Saturday, January 29, 2011

Creature Feature: White Tent-Making Bats.

Deep in the tropical rain forests of Central America dwells a special kind of bat. In a surprising feat of chiropteran architecture, they fashion tents out of the giant leaves of Heliconia plants...

...and look ADORABLE. If you thought bats were creepy little mice with wings before, these cotton balls will make you think otherwise. Mind, they are not white and fuzzy to appeal to us humans; they are white so that they are less visible inside their tents. (Green does not exist as a mammalian pigment, science.)

Tent-making is simple: the bats nibble along the edge of a plantain plant leaf's stem to make it fold over like a canvas.  The leaf is also perforated along the sides to give the bats a better foothold. A few snips here, a few folds there, add some punctures to make it easier to hang from, and presto. One tent, perfect for concealing flying cotton balls!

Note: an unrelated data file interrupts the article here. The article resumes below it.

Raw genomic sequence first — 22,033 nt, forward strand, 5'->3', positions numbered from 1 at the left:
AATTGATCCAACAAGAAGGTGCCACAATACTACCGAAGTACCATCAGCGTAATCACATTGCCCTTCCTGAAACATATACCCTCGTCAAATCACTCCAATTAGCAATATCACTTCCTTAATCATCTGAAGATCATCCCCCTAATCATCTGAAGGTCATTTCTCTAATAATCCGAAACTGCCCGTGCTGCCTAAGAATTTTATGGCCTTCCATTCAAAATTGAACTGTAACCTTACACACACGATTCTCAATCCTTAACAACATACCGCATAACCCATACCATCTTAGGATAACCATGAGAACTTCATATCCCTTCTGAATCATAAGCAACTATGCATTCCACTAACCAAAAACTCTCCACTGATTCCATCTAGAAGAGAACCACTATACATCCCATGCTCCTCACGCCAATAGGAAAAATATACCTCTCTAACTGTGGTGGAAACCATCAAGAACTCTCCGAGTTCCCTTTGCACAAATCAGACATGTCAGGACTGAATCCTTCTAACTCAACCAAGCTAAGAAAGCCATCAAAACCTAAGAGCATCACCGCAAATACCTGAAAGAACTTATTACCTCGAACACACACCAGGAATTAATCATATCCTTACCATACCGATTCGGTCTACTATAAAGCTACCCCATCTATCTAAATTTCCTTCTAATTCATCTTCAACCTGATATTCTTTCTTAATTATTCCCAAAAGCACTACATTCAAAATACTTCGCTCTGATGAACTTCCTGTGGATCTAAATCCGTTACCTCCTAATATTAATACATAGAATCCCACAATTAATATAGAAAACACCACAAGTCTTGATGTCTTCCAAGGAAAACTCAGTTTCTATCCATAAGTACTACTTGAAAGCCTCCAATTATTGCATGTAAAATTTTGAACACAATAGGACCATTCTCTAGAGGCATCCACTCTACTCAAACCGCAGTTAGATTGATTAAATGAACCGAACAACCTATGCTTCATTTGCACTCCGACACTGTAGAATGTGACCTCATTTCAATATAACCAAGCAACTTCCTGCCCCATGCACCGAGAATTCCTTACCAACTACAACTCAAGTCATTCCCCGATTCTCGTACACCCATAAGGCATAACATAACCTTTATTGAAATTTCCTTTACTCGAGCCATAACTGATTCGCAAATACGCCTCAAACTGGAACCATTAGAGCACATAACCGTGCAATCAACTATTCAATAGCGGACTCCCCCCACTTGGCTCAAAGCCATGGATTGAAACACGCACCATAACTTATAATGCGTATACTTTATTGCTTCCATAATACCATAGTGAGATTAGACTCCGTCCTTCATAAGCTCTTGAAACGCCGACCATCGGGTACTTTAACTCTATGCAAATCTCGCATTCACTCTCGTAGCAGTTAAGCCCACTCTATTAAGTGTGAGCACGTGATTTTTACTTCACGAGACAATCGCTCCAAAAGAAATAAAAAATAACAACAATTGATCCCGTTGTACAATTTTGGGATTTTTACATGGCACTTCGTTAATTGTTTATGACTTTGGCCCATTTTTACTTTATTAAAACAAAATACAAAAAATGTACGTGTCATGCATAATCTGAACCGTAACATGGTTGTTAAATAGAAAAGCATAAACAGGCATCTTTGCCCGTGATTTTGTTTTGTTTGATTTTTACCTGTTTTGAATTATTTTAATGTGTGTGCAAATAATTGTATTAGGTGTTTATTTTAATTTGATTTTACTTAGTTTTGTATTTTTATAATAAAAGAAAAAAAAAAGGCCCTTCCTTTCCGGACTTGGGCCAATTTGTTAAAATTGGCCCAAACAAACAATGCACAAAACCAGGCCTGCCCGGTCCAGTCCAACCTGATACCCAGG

How could the Pokeymanz based off of this bat be LESS cute?

There are a grand total of 15 species of bats that make tents in Latin America, and a few in tropical India and Southeast Asia as well. The most popular is the Honduran White Bat, Ectophylla alba. It lives in Honduras, Panama, Nicaragua and Costa Rica, and is likely the most photogenic tent bat around. It is harmless; at least some of its diet consists of fruit. Besides being fuzzy and adorable, these bats will not fly away unless the main stem of their tent is disturbed, thus making for a lot of great photo opportunities.

The Honduran White's tent usually contains one male and several females (a harem system, in other words). What? If you're gonna make a tent, may as well party in it. Bring on the marshmallow bats!

Party in the house!

(Tomorrow: A crab with fur?!)

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